In terms of biospecimen storage, there’s nothing radical about the Discover Together Biobank at Cincinnati Children’s. Like many biobanks, the facility stores carefully packaged and cataloged tubes of blood, vials of saliva and other tissue samples for research use.
What makes this biobank a model for others to emulate is how its builders put it together. The project reflects years of engagement between scientists, multiple research institutions, and the research participants themselves—right down to the name itself. Together, they have produced one of the largest pediatric biospecimen collections in the United States, a uniquely valuable resource for those working to cure the rarest childhood diseases and conditions.
Biobanks are critically important to research and ensure that investigators have access to patient samples and data at a scale that accelerates the starting point for research studies. The Discover Together Biobank exists to improve individual and community health through high-impact biobanking research, participant engagement, and collaboration.
The aim is to build a vast resource with broadly consented and engaged participants that provides Cincinnati Children’s researchers and collaborators with high-quality biospecimens and data to accelerate discoveries. The goal is that participants will remain engaged with the biobank and learn about the life-changing discoveries that they helped enable. “Discover Together” emphasizes that investigators and participants are equally critical to successful research and discovery.
Large and Growing Collection
Over the years, Cincinnati Children’s has invested more than $10 million for biobanking facilities and technology. So far, the Discover Together Biobank’s collected data and specimens include:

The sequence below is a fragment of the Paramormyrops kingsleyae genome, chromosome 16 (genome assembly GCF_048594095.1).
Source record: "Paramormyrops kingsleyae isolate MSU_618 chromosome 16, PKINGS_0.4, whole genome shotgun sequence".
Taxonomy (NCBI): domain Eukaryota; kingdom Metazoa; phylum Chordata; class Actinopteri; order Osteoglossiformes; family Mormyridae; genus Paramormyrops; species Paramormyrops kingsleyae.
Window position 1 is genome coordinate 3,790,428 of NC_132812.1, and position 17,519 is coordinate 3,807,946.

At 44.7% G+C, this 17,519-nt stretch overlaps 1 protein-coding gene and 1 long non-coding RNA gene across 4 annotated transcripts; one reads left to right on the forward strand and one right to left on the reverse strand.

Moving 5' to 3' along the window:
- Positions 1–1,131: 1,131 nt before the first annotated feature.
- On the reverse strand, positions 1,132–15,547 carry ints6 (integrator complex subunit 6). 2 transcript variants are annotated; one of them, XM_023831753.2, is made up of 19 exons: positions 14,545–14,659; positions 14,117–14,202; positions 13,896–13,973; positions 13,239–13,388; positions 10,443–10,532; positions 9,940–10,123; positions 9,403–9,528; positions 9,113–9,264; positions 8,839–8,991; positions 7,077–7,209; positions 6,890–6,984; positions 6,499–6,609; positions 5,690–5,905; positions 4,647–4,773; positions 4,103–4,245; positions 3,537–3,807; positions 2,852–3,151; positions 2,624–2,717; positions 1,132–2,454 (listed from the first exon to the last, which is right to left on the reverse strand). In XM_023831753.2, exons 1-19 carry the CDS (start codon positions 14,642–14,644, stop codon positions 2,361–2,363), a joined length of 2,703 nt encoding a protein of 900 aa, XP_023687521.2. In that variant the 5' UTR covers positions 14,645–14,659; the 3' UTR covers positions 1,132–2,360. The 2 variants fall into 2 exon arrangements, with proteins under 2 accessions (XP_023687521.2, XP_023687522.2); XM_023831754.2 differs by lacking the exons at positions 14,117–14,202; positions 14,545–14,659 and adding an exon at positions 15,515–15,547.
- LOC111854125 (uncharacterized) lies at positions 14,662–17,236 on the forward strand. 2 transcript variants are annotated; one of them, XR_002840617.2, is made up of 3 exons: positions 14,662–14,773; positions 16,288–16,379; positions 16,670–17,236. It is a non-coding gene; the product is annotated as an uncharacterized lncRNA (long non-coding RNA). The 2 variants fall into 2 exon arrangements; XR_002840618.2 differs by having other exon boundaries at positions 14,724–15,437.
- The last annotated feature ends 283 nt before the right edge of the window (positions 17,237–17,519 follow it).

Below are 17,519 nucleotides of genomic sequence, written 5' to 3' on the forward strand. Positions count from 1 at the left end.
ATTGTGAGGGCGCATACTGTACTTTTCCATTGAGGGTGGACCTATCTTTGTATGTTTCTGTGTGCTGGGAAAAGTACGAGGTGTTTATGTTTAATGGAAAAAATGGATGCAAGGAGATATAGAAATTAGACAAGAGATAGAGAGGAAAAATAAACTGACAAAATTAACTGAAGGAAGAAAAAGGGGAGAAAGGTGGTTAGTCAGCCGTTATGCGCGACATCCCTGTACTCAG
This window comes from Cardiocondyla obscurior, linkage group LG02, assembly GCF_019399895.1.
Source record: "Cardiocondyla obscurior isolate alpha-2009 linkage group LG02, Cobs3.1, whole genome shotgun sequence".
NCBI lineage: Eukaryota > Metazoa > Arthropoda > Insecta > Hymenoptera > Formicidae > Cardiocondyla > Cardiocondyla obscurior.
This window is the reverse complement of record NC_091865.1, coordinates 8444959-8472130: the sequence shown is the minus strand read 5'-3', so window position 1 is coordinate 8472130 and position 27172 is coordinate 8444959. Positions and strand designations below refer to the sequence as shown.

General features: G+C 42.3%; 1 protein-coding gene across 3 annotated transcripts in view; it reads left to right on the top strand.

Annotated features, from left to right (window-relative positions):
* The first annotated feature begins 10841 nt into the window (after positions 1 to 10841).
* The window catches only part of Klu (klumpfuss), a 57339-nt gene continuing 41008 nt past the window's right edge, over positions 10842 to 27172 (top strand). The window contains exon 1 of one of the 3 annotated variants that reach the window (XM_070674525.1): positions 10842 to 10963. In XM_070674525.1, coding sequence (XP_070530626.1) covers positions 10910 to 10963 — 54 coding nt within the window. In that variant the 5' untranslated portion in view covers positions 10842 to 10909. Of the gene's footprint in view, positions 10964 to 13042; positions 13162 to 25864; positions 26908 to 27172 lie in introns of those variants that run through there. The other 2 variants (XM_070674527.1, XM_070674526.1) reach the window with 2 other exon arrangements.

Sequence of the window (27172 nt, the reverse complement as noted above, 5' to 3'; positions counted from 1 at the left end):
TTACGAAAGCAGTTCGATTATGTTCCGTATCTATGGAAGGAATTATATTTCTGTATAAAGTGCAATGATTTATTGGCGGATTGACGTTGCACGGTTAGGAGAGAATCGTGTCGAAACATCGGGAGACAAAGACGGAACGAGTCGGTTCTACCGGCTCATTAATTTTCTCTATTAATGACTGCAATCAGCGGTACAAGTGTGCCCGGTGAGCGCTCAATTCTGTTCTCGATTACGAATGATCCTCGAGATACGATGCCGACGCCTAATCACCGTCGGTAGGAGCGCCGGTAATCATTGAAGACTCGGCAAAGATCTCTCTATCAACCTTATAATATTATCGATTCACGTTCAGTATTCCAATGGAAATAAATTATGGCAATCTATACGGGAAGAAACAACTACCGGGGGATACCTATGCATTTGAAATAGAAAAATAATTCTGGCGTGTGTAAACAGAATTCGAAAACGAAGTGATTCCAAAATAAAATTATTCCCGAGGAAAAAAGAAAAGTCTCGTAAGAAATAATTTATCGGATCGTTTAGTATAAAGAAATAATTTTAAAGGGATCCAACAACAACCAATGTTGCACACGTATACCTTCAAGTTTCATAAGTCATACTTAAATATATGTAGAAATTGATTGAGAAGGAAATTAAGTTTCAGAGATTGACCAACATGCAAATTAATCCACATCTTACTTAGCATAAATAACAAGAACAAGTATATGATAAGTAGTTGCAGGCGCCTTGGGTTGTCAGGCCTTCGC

- A deidentified data warehouse of 1.2 million electronic patient records (EHRs)
- More than 95,000 DNA samples
- More than 1,300 serum and plasma samples
- More than 4,000 urine samples
- More than 37,000 residual tissue samples
A New Biobank Decades in the Making
The Discover Together Biobank was revamped and renamed in 2018. But investigators at Cincinnati Children’s have been collecting tissues and other samples for many years, including institutional samples collected under the Better Outcomes for Children protocol, the Genomic Control Cohort, and other legacy collections.
The reorganized biobank consolidates these samples along with a rapidly growing collection of newly donated material—all collected under a broad, unified set of informed consent and data access protocols.
“The new structure of the biobank makes it much more practical for investigators to not only tap into an established collection of samples for current research, but also to query the participants for future studies when needed,” says Mike Pauciulo, MBA, Director, Discover Together Biobank. “Additionally, the biobank is now positioned to enable deeper collaboration among multiple institutions.”
GRIN Project Drives Multicenter Collaboration